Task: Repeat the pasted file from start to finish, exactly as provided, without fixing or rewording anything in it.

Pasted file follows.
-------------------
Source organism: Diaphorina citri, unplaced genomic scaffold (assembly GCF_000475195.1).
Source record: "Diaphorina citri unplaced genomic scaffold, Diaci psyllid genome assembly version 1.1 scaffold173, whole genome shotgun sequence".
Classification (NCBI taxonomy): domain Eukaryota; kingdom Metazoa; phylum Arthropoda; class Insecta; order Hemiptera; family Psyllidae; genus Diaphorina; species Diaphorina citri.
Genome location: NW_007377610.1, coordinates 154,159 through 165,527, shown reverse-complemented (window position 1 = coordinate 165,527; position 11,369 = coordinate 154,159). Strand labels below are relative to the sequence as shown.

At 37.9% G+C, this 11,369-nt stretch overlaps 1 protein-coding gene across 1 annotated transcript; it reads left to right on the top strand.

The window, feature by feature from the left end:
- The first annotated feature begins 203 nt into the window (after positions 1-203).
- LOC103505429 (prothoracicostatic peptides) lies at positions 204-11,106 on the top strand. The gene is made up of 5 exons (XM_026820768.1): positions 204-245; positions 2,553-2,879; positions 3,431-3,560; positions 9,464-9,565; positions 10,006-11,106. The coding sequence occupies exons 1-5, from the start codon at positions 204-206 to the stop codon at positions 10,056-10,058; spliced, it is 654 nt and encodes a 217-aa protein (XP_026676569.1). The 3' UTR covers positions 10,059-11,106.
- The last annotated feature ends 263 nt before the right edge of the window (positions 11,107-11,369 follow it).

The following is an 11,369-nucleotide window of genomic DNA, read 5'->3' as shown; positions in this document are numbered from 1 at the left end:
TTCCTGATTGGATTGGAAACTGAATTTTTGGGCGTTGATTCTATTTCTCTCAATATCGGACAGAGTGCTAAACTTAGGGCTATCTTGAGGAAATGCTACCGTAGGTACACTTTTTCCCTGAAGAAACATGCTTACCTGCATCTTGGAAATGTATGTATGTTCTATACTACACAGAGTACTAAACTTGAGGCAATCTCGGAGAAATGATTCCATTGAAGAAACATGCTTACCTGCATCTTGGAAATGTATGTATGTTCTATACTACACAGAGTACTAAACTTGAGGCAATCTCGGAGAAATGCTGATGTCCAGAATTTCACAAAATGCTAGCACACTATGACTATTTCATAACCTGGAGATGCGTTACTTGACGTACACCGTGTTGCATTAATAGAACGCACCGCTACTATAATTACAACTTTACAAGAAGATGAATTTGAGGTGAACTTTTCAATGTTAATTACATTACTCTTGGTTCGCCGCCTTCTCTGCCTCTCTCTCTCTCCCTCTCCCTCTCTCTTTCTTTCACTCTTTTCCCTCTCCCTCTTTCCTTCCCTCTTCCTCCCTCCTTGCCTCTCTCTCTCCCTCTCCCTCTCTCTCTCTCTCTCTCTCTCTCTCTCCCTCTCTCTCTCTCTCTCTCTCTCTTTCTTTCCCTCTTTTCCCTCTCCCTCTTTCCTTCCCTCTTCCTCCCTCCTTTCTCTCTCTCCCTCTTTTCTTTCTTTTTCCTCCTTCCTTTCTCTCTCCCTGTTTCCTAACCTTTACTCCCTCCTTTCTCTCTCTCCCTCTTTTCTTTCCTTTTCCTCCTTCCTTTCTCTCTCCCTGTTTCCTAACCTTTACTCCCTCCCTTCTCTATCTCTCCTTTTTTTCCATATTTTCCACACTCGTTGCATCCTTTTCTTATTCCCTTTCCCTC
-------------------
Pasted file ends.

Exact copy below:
Source organism: Diaphorina citri, unplaced genomic scaffold (assembly GCF_000475195.1).
Source record: "Diaphorina citri unplaced genomic scaffold, Diaci psyllid genome assembly version 1.1 scaffold173, whole genome shotgun sequence".
Classification (NCBI taxonomy): domain Eukaryota; kingdom Metazoa; phylum Arthropoda; class Insecta; order Hemiptera; family Psyllidae; genus Diaphorina; species Diaphorina citri.
Genome location: NW_007377610.1, coordinates 154,159 through 165,527, shown reverse-complemented (window position 1 = coordinate 165,527; position 11,369 = coordinate 154,159). Strand labels below are relative to the sequence as shown.

At 37.9% G+C, this 11,369-nt stretch overlaps 1 protein-coding gene across 1 annotated transcript; it reads left to right on the top strand.

The window, feature by feature from the left end:
- The first annotated feature begins 203 nt into the window (after positions 1-203).
- LOC103505429 (prothoracicostatic peptides) lies at positions 204-11,106 on the top strand. The gene is made up of 5 exons (XM_026820768.1): positions 204-245; positions 2,553-2,879; positions 3,431-3,560; positions 9,464-9,565; positions 10,006-11,106. The coding sequence occupies exons 1-5, from the start codon at positions 204-206 to the stop codon at positions 10,056-10,058; spliced, it is 654 nt and encodes a 217-aa protein (XP_026676569.1). The 3' UTR covers positions 10,059-11,106.
- The last annotated feature ends 263 nt before the right edge of the window (positions 11,107-11,369 follow it).

The following is an 11,369-nucleotide window of genomic DNA, read 5'->3' as shown; positions in this document are numbered from 1 at the left end:
TTCCTGATTGGATTGGAAACTGAATTTTTGGGCGTTGATTCTATTTCTCTCAATATCGGACAGAGTGCTAAACTTAGGGCTATCTTGAGGAAATGCTACCGTAGGTACACTTTTTCCCTGAAGAAACATGCTTACCTGCATCTTGGAAATGTATGTATGTTCTATACTACACAGAGTACTAAACTTGAGGCAATCTCGGAGAAATGATTCCATTGAAGAAACATGCTTACCTGCATCTTGGAAATGTATGTATGTTCTATACTACACAGAGTACTAAACTTGAGGCAATCTCGGAGAAATGCTGATGTCCAGAATTTCACAAAATGCTAGCACACTATGACTATTTCATAACCTGGAGATGCGTTACTTGACGTACACCGTGTTGCATTAATAGAACGCACCGCTACTATAATTACAACTTTACAAGAAGATGAATTTGAGGTGAACTTTTCAATGTTAATTACATTACTCTTGGTTCGCCGCCTTCTCTGCCTCTCTCTCTCTCCCTCTCCCTCTCTCTTTCTTTCACTCTTTTCCCTCTCCCTCTTTCCTTCCCTCTTCCTCCCTCCTTGCCTCTCTCTCTCCCTCTCCCTCTCTCTCTCTCTCTCTCTCTCTCTCTCCCTCTCTCTCTCTCTCTCTCTCTCTTTCTTTCCCTCTTTTCCCTCTCCCTCTTTCCTTCCCTCTTCCTCCCTCCTTTCTCTCTCTCCCTCTTTTCTTTCTTTTTCCTCCTTCCTTTCTCTCTCCCTGTTTCCTAACCTTTACTCCCTCCTTTCTCTCTCTCCCTCTTTTCTTTCCTTTTCCTCCTTCCTTTCTCTCTCCCTGTTTCCTAACCTTTACTCCCTCCCTTCTCTATCTCTCCTTTTTTTCCATATTTTCCACACTCGTTGCATCCTTTTCTTATTCCCTTTCCCTC